Therefore, Yanai's name is now mentioned in the same breath as legendary post-war executives Konosuke Matsushita, the founder of electronics giant Panasonic, and Kyocera founder Kanuo Inamori. More than 500 corporate leaders just voted Yanai best CEO for the second year in a row, ahead of Toyota Motors president Akio Toyoda, in an annual poll conducted by Sanno University.
More than Just Casual Wear
But Yanai takes aim at loftier goals.
He is determined to make Uniqlo the world's No. 1 apparel specialty chain in the world by 2020. In order to achieve that goal, revenue will have to jump tenfold in the coming decade to a whopping 5 trillion yen. Ordinary profits will have to grow from the current 134.5 billion yen to 1 trillion yen to make Uniqlo the largest clothing retailer on the globe.
In the future Uniqlo will expand its product range beyond casual wear. In fact, the company has already quietly entered the lingerie, business suit, and shoe markets.
Some observers also predict that Uniqlo will not restrict its activities to the fashion industry. A store outlet is a powerful tool, affording the potential for a broad range of services. Just like the 7-Eleven convenience stores in Taiwan, if you have a store, you can sell anything.
The Japanese media are describing Uniqlo as "Japan's most vibrant company." If the company is to meet its 5 trillion yen revenue target in ten years, some 3.5 trillion yen of this revenue needs to come from overseas markets, and about 1.5 trillion yen must come from China. That is why Uniqlo has launched four global flagship stores – the first three in New York, London and Paris – opening its fourth, and largest, in Shanghai, with a floor space of 3,300 square meters, on May 15 this year.
When still a small domestic apparel maker, Uniqlo entered into a strategic partnership with Japanese chemical firm Toray Industries for jointly developing and planning new products. Today Toray provides Uniqlo with tailor-made services, technologies, and logistics teams. Some 100 Toray employees including two section chiefs work at Uniqlo. As a materials developer and manufacturer, Toray reserves two production lines exclusively for Uniqlo in what is widely considered an unprecedentedly close strategic partnership.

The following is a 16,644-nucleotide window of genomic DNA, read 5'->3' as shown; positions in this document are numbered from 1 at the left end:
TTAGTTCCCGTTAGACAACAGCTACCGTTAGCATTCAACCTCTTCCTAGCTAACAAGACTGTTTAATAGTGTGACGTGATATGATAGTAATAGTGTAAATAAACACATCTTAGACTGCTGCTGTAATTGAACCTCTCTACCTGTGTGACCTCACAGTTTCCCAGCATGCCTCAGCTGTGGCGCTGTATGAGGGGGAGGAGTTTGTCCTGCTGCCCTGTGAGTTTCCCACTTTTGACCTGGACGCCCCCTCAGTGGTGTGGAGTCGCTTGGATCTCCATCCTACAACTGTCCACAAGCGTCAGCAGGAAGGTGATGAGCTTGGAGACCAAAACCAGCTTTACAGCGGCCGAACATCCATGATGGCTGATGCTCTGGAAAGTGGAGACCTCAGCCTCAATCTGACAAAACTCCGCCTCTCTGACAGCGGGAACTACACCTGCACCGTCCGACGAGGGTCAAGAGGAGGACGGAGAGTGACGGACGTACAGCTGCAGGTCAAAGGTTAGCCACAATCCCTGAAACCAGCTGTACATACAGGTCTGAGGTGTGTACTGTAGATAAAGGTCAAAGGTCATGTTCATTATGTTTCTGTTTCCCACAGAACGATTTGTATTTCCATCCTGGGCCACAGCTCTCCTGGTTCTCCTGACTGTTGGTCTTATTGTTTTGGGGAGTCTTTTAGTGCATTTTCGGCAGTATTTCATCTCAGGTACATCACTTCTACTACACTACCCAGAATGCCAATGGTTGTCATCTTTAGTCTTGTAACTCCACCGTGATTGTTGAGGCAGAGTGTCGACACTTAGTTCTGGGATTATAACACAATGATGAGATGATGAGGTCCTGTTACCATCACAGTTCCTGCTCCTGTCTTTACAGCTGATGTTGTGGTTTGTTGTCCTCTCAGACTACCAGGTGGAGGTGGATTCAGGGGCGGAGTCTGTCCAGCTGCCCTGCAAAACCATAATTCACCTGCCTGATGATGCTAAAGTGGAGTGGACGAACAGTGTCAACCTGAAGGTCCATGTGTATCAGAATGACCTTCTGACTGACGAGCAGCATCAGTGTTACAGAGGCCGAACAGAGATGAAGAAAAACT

Although Uniqlo already has around 800 stores in Japan, Takenori Motoda, director of store development, still keeps scouting for new locations in Japan, supported by a 40-member team. He notes that Uniqlo wants to establish an additional 60 to 70 new stores per year to reach those consumers who have not yet set foot into a Uniqlo store.
Six Secrets of Success
Yanai is eager to push Japanese companies back into the limelight as No. 1 in the world. Yanai's stellar success can be attributed to the following six traits:
1. An early bird, the first to arrive at the office
Despite his hectic schedule, Yanai still allows himself plenty of free time, thanks to his steadfast status as an early riser.
Getting up at 5:30 in the morning, Yanai arrives at his Roppongi office at 7:30 and calls it a day between 4 and 5 in the afternoon. At home he has plenty of free time to think about the next steps the company ought to take, pondering questions such as how he can lead everyone to pursue the same high goals.
2. A bookworm, who finds answers to his management problems in his reading
Yanai has extensively read the writings of Konosuke Matsushita and also loves to read Innovation and Entrepreneurship by the late American management guru Peter F. Drucker. He also demands that employees who train for higher positions in the company read the works of Matsushita and Drucker.
3. A self-made manager who brings out the manager in others
Yanai early on understood that selling products is different from running a company.
Yanai believes a manager needs to take the high ground to set a high target in the far distance. He must be good at deploying resources, be they people, materials or money, allocating and combining them optimally to achieve targets.
He not only trains himself to become a manager, but also demands that his store managers make plans and execute them to achieve their targets.
In order for his company to grow stronger, Yanai needs every single employee to be able to work on their own initiative. "What we really need is people with a pioneering spirit, who are able to do their job with guts and gusto," says Yanai. This is the spirit he demands in fresh job applicants and high-ranking managers alike.